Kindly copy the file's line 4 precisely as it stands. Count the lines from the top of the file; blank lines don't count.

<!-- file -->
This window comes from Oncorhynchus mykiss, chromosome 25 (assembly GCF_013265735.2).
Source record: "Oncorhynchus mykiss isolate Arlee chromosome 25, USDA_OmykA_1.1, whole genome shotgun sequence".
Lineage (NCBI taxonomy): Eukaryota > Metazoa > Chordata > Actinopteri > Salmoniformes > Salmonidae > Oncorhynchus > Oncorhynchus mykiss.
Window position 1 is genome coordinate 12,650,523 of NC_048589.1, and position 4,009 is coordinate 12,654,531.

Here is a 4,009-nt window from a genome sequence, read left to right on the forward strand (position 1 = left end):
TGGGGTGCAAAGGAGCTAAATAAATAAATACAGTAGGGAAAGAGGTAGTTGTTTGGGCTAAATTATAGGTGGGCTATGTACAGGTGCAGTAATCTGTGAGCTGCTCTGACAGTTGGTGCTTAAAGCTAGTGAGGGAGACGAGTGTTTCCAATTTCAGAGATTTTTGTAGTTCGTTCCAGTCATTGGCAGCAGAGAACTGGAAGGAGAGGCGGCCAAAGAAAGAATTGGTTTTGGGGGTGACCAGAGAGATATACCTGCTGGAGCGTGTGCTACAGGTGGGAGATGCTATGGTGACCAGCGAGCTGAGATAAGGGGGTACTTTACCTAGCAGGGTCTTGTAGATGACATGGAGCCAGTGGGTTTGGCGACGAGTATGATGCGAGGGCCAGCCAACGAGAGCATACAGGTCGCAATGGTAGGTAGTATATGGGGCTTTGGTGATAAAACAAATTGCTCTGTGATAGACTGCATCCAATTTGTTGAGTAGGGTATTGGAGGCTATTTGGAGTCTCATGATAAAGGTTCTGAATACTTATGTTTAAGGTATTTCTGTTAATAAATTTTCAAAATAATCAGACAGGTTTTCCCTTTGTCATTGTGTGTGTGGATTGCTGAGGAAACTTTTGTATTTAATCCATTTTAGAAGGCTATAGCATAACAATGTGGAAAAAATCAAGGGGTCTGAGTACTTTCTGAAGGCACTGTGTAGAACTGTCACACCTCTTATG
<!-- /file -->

Window position 1 is genome coordinate 12,650,523 of NC_048589.1, and position 4,009 is coordinate 12,654,531.